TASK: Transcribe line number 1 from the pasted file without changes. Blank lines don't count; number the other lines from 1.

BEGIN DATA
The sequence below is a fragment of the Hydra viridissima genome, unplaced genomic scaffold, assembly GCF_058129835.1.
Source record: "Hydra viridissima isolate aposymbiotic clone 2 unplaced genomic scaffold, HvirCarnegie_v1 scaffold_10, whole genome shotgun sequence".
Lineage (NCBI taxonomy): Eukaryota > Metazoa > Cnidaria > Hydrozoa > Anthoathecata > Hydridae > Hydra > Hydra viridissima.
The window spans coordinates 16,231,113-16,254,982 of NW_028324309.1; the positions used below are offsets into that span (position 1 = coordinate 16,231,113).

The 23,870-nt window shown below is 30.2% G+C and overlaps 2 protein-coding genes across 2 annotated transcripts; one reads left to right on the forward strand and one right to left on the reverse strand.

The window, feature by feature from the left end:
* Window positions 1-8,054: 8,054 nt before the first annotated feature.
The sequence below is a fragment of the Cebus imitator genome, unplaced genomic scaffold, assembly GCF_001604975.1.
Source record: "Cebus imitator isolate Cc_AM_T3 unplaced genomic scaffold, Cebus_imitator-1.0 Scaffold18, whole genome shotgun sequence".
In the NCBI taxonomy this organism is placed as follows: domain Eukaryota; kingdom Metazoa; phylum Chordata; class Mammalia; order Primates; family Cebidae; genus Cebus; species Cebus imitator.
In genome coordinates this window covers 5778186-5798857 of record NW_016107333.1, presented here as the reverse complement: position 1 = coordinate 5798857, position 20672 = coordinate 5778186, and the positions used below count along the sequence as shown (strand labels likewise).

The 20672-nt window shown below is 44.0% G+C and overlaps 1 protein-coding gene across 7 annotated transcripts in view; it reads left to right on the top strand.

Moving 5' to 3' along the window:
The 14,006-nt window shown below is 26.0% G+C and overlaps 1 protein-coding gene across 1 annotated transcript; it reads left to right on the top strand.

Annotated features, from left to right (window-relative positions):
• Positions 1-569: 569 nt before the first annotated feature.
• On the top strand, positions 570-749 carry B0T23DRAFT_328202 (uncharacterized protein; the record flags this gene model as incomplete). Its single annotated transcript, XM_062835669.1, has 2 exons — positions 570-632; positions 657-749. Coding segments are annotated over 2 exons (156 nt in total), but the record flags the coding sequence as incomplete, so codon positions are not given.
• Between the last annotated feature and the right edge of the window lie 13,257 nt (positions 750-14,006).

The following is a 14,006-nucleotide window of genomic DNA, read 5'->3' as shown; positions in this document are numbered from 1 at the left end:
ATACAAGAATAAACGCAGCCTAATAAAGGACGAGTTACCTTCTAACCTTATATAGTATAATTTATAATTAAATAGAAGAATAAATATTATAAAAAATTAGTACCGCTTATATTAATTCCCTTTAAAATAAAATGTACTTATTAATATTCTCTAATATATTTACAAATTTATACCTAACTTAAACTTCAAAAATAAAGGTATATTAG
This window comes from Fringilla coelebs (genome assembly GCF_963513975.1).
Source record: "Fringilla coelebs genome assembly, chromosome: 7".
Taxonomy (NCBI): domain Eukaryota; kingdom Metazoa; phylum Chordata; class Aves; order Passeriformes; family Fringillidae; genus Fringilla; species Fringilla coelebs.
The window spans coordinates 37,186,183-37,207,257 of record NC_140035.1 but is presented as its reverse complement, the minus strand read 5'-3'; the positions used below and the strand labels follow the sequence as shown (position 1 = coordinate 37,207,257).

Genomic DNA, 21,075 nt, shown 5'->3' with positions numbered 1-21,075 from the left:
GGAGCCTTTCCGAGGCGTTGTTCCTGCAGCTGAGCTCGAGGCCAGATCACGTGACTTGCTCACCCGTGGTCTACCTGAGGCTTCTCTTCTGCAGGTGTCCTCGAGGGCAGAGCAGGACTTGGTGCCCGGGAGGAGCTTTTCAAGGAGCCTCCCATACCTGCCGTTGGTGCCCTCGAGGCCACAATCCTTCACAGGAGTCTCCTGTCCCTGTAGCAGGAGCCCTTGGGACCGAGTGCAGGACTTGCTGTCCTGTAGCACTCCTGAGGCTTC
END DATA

The sequence below is a fragment of the Hydra viridissima genome, unplaced genomic scaffold, assembly GCF_058129835.1.